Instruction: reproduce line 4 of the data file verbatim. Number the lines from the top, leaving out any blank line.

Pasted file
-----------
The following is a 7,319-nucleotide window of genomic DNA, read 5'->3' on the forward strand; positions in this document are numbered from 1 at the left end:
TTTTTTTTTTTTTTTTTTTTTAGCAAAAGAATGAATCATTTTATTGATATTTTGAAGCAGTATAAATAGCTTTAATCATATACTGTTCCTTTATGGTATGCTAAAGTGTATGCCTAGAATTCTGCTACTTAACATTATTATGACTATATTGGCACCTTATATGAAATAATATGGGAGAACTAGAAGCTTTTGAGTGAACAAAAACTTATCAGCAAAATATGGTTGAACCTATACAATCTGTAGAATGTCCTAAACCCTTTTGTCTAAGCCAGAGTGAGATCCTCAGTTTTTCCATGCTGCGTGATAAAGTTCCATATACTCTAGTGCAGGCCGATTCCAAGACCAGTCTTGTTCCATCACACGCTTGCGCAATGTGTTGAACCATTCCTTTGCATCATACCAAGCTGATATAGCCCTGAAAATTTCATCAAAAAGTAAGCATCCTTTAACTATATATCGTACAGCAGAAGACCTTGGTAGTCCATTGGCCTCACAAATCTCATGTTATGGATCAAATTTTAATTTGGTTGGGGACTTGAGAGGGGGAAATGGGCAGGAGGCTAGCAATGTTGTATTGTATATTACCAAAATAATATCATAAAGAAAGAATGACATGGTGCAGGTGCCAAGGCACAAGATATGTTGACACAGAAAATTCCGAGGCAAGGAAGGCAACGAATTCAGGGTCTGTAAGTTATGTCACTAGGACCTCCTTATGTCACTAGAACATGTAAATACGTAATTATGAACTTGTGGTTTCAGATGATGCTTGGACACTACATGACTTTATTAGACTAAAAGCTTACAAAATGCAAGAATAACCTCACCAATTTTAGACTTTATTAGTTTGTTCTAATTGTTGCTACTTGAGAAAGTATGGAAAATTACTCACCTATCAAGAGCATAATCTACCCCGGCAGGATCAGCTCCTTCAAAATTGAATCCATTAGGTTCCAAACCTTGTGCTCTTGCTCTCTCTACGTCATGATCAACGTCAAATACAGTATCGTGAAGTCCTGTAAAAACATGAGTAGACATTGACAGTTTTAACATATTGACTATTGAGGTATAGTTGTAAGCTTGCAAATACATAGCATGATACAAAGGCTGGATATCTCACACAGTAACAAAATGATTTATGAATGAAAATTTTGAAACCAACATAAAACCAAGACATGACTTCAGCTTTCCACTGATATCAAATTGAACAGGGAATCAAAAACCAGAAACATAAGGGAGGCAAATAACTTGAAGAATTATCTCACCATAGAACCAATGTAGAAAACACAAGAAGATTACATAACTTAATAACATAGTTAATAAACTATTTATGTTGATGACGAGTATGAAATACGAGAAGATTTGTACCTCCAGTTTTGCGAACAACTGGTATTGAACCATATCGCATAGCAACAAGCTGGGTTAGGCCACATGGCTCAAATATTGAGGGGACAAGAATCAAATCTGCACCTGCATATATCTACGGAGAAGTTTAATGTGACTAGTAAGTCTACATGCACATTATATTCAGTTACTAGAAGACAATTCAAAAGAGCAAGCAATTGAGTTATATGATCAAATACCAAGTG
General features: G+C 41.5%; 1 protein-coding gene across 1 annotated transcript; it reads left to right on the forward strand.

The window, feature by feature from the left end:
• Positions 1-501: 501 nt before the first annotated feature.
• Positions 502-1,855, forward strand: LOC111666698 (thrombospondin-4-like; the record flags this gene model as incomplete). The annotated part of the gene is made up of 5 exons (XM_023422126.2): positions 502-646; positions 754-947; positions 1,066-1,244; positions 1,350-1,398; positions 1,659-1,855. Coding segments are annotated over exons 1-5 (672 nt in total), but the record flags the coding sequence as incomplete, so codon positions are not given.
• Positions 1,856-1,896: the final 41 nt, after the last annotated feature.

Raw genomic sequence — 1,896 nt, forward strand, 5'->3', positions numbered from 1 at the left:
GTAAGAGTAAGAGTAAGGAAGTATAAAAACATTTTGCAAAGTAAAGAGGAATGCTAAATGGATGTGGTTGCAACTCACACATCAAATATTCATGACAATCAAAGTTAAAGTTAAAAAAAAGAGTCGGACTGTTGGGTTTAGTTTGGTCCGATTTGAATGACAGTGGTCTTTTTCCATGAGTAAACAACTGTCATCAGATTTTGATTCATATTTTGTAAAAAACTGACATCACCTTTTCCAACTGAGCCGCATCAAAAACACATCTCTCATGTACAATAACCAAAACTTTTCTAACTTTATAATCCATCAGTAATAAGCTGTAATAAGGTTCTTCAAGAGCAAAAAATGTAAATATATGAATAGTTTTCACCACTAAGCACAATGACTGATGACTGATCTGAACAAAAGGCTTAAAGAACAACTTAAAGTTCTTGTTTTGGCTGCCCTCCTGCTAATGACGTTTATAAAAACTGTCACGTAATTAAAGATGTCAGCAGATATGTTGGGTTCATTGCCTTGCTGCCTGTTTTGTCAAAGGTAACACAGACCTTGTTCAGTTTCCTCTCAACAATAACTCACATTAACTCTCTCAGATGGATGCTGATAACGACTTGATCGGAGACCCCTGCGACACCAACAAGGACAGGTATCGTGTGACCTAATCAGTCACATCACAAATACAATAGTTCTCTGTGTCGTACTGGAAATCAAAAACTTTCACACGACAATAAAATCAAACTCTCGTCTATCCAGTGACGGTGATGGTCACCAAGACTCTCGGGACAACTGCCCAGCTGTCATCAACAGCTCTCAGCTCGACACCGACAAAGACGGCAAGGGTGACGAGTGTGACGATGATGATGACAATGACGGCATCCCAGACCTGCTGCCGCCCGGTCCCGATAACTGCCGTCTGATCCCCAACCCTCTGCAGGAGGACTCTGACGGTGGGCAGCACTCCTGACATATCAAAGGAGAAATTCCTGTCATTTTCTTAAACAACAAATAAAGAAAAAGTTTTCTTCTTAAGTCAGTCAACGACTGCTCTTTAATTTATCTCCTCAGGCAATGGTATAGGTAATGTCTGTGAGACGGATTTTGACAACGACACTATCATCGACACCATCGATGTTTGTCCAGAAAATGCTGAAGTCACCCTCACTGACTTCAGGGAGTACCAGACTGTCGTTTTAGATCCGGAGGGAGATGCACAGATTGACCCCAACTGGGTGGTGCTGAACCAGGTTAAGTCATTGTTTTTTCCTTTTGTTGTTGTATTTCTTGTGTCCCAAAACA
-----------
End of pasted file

The window, feature by feature from the left end: